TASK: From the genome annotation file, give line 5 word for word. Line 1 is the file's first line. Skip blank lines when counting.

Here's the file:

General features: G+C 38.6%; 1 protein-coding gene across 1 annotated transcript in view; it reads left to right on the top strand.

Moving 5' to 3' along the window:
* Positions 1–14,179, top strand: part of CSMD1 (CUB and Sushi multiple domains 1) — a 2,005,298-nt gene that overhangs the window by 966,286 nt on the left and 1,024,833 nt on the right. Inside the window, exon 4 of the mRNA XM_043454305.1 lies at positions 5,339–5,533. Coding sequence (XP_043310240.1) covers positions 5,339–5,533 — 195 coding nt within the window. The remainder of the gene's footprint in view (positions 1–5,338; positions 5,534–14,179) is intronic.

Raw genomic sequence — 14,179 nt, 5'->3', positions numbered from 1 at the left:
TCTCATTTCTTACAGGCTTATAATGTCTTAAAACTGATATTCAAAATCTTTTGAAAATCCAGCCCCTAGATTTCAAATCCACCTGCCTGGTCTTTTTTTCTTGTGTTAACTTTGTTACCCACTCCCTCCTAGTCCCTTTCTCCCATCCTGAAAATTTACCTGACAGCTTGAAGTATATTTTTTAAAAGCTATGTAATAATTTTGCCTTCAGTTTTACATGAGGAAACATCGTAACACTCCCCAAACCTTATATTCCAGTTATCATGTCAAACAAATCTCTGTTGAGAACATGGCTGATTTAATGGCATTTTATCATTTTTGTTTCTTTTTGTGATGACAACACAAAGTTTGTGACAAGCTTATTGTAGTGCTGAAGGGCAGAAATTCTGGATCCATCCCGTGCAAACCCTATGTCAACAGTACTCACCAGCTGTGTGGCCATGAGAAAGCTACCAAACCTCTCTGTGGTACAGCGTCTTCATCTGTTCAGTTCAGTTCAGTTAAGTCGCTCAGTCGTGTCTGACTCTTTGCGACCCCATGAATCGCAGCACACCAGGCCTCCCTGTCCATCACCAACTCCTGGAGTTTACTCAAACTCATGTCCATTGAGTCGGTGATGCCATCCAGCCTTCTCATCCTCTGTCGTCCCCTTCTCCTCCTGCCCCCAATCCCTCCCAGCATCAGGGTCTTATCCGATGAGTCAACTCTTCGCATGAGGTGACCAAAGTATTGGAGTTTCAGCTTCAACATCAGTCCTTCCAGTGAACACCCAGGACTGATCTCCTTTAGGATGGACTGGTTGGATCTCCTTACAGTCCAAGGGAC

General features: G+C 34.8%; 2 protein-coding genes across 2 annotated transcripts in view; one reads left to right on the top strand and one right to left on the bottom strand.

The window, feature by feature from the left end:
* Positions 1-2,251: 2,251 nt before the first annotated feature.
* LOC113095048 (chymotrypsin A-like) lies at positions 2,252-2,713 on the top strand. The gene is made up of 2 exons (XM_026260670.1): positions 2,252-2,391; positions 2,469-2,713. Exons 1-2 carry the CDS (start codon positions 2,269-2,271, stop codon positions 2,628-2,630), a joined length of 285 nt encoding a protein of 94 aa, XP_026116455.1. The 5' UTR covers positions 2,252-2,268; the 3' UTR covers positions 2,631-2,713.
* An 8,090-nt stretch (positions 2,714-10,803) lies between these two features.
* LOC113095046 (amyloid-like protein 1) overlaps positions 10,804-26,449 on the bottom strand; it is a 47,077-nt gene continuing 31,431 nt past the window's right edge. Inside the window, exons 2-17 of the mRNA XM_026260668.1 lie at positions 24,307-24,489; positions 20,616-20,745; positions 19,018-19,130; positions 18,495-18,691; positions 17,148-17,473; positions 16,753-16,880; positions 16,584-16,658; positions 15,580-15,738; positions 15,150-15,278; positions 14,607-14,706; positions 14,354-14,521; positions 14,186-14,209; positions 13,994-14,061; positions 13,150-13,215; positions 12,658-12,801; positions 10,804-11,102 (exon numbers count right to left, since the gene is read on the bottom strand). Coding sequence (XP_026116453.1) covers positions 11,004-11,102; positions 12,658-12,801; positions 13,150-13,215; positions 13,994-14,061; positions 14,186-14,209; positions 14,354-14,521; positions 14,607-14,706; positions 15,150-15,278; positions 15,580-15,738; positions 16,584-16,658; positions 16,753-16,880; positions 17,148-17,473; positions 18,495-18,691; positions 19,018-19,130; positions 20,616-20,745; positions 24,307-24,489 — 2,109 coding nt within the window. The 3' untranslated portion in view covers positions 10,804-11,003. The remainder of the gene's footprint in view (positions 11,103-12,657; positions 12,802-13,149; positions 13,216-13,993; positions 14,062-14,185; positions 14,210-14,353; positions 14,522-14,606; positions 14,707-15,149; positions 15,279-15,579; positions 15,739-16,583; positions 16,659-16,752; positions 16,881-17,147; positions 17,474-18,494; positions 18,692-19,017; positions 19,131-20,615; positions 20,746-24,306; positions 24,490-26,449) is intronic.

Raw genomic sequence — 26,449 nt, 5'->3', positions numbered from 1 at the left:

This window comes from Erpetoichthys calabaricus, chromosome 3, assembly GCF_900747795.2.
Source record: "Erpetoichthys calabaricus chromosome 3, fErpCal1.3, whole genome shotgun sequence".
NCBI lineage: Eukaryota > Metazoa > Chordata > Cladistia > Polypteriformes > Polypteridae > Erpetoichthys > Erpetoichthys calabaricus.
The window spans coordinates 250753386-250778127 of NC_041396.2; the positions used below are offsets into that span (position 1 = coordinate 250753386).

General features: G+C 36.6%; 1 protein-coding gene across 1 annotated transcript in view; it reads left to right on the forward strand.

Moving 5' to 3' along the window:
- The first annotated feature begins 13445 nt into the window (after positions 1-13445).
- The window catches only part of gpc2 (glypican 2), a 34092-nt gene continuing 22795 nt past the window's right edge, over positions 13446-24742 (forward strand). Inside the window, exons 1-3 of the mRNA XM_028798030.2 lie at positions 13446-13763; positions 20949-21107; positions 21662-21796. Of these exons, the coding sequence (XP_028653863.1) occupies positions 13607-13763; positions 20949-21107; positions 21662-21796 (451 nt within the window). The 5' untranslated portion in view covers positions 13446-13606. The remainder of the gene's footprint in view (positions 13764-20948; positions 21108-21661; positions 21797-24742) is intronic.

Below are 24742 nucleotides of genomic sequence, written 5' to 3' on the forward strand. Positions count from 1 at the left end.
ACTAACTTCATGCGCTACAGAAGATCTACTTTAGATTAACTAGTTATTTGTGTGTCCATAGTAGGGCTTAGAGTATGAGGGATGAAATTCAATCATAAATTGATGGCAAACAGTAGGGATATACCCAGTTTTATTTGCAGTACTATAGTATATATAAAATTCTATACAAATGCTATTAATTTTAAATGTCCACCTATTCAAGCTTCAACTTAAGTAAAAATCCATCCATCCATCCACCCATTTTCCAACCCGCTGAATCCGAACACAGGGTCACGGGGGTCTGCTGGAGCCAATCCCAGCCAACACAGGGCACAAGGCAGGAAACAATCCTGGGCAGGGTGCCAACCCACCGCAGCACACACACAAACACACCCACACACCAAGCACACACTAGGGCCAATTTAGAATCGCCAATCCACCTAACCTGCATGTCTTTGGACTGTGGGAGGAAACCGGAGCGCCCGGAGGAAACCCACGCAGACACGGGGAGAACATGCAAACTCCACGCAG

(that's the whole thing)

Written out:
TCTCATTTCTTACAGGCTTATAATGTCTTAAAACTGATATTCAAAATCTTTTGAAAATCCAGCCCCTAGATTTCAAATCCACCTGCCTGGTCTTTTTTTCTTGTGTTAACTTTGTTACCCACTCCCTCCTAGTCCCTTTCTCCCATCCTGAAAATTTACCTGACAGCTTGAAGTATATTTTTTAAAAGCTATGTAATAATTTTGCCTTCAGTTTTACATGAGGAAACATCGTAACACTCCCCAAACCTTATATTCCAGTTATCATGTCAAACAAATCTCTGTTGAGAACATGGCTGATTTAATGGCATTTTATCATTTTTGTTTCTTTTTGTGATGACAACACAAAGTTTGTGACAAGCTTATTGTAGTGCTGAAGGGCAGAAATTCTGGATCCATCCCGTGCAAACCCTATGTCAACAGTACTCACCAGCTGTGTGGCCATGAGAAAGCTACCAAACCTCTCTGTGGTACAGCGTCTTCATCTGTTCAGTTCAGTTCAGTTAAGTCGCTCAGTCGTGTCTGACTCTTTGCGACCCCATGAATCGCAGCACACCAGGCCTCCCTGTCCATCACCAACTCCTGGAGTTTACTCAAACTCATGTCCATTGAGTCGGTGATGCCATCCAGCCTTCTCATCCTCTGTCGTCCCCTTCTCCTCCTGCCCCCAATCCCTCCCAGCATCAGGGTCTTATCCGATGAGTCAACTCTTCGCATGAGGTGACCAAAGTATTGGAGTTTCAGCTTCAACATCAGTCCTTCCAGTGAACACCCAGGACTGATCTCCTTTAGGATGGACTGGTTGGATCTCCTTACAGTCCAAGGGAC